Case studies

Wide Range Achievement Test, Fifth Edition (WRAT5) - Case studies

By Caroline Read, Founder Communicate-ed, Specialist Teacher and Access Arrangements Assessor

Brief summary: the WRAT5 and the Detailed Assessment of Speed of Handwriting (DASH) were used to assess whether Joan, aged 14, qualified for Examination Access Arrangements in her GCSE exams.

 

Joan is a year 9 student, aged 14 years 3 months who attends a Secondary School in southern England. She was referred for assessment as a number of her teachers had commented that she needs help with reading in class and is unable to complete timed activities involving a lot of writing in the time allowed. She often needs to take work, which her peers can finish in class time, home to complete.

Joan has had a history of difficulties. She was known to the Special Needs Co-ordinator at her primary school, having had additional literacy support in a small group. Joan was granted a reader and 25% extra time for her Key Stage 2 National Curriculum Tests.

On arrival in secondary school, all year 7 students completed a group assessment to ascertain their underlying ability. The school used the Cognitive Abilities Test: Fourth Edition (CAT4) which provides an indicator of verbal, non-verbal, mathematical and spatial reasoning abilities. Results from this battery of tests placed Joan in the low average range, with the following standard scores: verbal reasoning: 89, non-verbal reasoning: 87, mathematical reasoning: 85, and spatial reasoning: 89.

In Year 7 an Individual Learning Plan was put in place for Joan. This noted the need for reading support in class. Joan works in small classes for all core subjects. Some of Joan’s teachers report that they read text aloud to the class, rather than expecting students to read to themselves. There is a teaching assistant allocated to most of Joan’s lessons, and though not specifically employed to support Joan, she confirmed that she often helps Joan with tasks which involve a significant amount of reading. Joan also asks the assistant to check that she has noted down her homework tasks correctly.

As noted above, four of Joan’s teachers report that she is regularly unable to complete tasks in the time allowed. She writes slowly, but can write legibly, with attention to punctuation and spelling when given extra time. Spelling is weak, but most errors are recognisable as the target word. Where possible, teachers allow Joan extra time to complete tasks, or to take work home to complete.

The Joint Council for Qualifications (JCQ) produce guidance on the requirements for Access Arrangements for General Qualifications in the form of the ‘Access Arrangements and Reasonable Adjustments (AARA)’ document. In order to qualify for Examination Access Arrangements, students with learning difficulties must be assessed by a qualified Access Arrangements Assessor. They require below average standard scores (i.e. below 85) on assessments appropriate to the arrangement in order for it to be granted. Applications are made by the SENCo through the JCQ Access Arrangements Online system, which, if approved, will cover all subjects entered by the student for all JCQ awarding bodies.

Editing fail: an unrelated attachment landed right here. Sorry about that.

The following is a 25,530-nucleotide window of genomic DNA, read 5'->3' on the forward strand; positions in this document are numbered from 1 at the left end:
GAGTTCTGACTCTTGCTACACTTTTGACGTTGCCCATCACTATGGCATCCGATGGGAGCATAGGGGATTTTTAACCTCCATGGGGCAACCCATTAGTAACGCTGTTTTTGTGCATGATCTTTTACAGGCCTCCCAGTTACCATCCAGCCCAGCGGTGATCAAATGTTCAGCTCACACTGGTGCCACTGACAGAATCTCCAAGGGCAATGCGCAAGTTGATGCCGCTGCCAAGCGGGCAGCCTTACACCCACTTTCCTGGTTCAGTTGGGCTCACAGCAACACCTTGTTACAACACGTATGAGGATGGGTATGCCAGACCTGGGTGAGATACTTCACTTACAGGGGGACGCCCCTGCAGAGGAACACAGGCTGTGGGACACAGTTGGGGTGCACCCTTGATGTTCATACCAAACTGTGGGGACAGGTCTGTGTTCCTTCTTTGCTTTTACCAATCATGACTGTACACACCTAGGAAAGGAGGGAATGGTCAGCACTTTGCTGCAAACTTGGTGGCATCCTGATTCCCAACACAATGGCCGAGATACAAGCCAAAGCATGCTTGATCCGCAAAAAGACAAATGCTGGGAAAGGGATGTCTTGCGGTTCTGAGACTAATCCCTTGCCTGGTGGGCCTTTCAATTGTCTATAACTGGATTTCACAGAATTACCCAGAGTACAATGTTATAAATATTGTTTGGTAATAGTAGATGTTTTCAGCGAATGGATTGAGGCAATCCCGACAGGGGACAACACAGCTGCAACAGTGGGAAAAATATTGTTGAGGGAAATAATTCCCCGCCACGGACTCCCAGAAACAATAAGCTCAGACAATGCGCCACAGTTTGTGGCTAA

Joan was referred for such an assessment by the school’s SENCo, who was following up on the evidence provided by teachers that she has difficulties in class which are appropriately supported.

Using the WRAT5 subtests Joan achieved the following scores: Single Word Reading: 86, Reading Comprehension 83, and Spelling 82. Though the single word reading score is too high (in the low average range), the below average reading comprehension is sufficient, alongside the evidence of reading support in class, to successfully apply for a reader. Joan’s spelling score, though below average, is not relevant here, as even when spellings are incorrect, they are recognisable, as she produces reasonable phonic approximations. However, Joan’s score on the DASH Free Writing (a scaled score of 6, equivalent to a standard score of 80) places her speed of handwriting in the below average range, and enables the SENCo to apply for 25% additional time.

For many students needing Exam Access Arrangements, in particular extra time, additional assessments of phonological awareness, processing, or memory, plus visual processing and/or working memory would be required. However, Joan has achieved the required scores needed to apply for the relevant arrangements using the WRAT5 and DASH, so no further testing is needed.

The SENCo went on to made the appropriate applications and Joan was granted 25% extra time in assessments with a significant amount of writing and a reader. As Joan is still only in year 9 the plan is to give her training and practice in the use of reading software, so that when it comes to year 11 exams she will be proficient in using a computer reader, rather than a human reader. This will enable her to work independently and has the added advantage of being allowed in a paper (or sections of a paper) assessing reading, such as English language. A human reader cannot read to a student in papers assessing reading ability.

 

 

 
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